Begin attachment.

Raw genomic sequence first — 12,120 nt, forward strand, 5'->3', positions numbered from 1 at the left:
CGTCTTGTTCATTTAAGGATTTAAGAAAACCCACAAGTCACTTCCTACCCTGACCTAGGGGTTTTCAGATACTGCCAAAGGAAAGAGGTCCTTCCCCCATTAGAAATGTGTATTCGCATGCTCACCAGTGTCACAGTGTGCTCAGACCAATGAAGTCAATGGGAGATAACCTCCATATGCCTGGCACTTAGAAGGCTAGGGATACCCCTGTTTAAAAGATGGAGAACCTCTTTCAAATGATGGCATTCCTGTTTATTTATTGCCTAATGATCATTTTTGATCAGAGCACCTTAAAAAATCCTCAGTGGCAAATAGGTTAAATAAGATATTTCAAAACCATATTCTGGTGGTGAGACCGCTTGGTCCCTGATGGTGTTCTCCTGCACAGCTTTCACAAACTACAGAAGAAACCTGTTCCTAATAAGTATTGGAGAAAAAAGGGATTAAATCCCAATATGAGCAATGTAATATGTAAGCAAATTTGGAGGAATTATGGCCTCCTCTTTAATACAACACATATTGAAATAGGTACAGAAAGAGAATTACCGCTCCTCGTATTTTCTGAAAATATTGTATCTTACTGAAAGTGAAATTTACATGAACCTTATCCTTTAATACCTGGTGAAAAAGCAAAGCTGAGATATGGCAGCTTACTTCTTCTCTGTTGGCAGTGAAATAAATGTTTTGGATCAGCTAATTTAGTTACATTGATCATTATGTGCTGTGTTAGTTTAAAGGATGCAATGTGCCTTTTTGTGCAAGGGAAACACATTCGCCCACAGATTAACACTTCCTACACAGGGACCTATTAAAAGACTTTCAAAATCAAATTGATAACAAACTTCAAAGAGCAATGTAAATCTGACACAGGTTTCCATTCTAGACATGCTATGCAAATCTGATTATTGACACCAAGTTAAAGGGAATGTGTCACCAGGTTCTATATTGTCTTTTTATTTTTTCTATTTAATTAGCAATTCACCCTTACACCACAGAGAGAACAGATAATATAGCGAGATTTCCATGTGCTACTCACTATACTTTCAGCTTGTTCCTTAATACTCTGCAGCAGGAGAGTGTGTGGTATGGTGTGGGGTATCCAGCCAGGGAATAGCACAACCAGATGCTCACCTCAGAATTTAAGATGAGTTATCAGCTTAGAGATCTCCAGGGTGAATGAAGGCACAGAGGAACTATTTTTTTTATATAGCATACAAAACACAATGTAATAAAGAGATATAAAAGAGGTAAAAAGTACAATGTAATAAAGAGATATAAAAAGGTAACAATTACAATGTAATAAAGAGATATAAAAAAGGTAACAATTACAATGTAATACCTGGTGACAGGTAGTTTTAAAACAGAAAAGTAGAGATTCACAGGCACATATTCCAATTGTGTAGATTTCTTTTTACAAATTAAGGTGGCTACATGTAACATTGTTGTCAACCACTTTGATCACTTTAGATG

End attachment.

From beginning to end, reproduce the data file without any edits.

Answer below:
Raw genomic sequence first — 12,120 nt, forward strand, 5'->3', positions numbered from 1 at the left:
CGTCTTGTTCATTTAAGGATTTAAGAAAACCCACAAGTCACTTCCTACCCTGACCTAGGGGTTTTCAGATACTGCCAAAGGAAAGAGGTCCTTCCCCCATTAGAAATGTGTATTCGCATGCTCACCAGTGTCACAGTGTGCTCAGACCAATGAAGTCAATGGGAGATAACCTCCATATGCCTGGCACTTAGAAGGCTAGGGATACCCCTGTTTAAAAGATGGAGAACCTCTTTCAAATGATGGCATTCCTGTTTATTTATTGCCTAATGATCATTTTTGATCAGAGCACCTTAAAAAATCCTCAGTGGCAAATAGGTTAAATAAGATATTTCAAAACCATATTCTGGTGGTGAGACCGCTTGGTCCCTGATGGTGTTCTCCTGCACAGCTTTCACAAACTACAGAAGAAACCTGTTCCTAATAAGTATTGGAGAAAAAAGGGATTAAATCCCAATATGAGCAATGTAATATGTAAGCAAATTTGGAGGAATTATGGCCTCCTCTTTAATACAACACATATTGAAATAGGTACAGAAAGAGAATTACCGCTCCTCGTATTTTCTGAAAATATTGTATCTTACTGAAAGTGAAATTTACATGAACCTTATCCTTTAATACCTGGTGAAAAAGCAAAGCTGAGATATGGCAGCTTACTTCTTCTCTGTTGGCAGTGAAATAAATGTTTTGGATCAGCTAATTTAGTTACATTGATCATTATGTGCTGTGTTAGTTTAAAGGATGCAATGTGCCTTTTTGTGCAAGGGAAACACATTCGCCCACAGATTAACACTTCCTACACAGGGACCTATTAAAAGACTTTCAAAATCAAATTGATAACAAACTTCAAAGAGCAATGTAAATCTGACACAGGTTTCCATTCTAGACATGCTATGCAAATCTGATTATTGACACCAAGTTAAAGGGAATGTGTCACCAGGTTCTATATTGTCTTTTTATTTTTTCTATTTAATTAGCAATTCACCCTTACACCACAGAGAGAACAGATAATATAGCGAGATTTCCATGTGCTACTCACTATACTTTCAGCTTGTTCCTTAATACTCTGCAGCAGGAGAGTGTGTGGTATGGTGTGGGGTATCCAGCCAGGGAATAGCACAACCAGATGCTCACCTCAGAATTTAAGATGAGTTATCAGCTTAGAGATCTCCAGGGTGAATGAAGGCACAGAGGAACTATTTTTTTTATATAGCATACAAAACACAATGTAATAAAGAGATATAAAAGAGGTAAAAAGTACAATGTAATAAAGAGATATAAAAAGGTAACAATTACAATGTAATAAAGAGATATAAAAAAGGTAACAATTACAATGTAATACCTGGTGACAGGTAGTTTTAAAACAGAAAAGTAGAGATTCACAGGCACATATTCCAATTGTGTAGATTTCTTTTTACAAATTAAGGTGGCTACATGTAACATTGTTGTCAACCACTTTGATCACTTTAGATG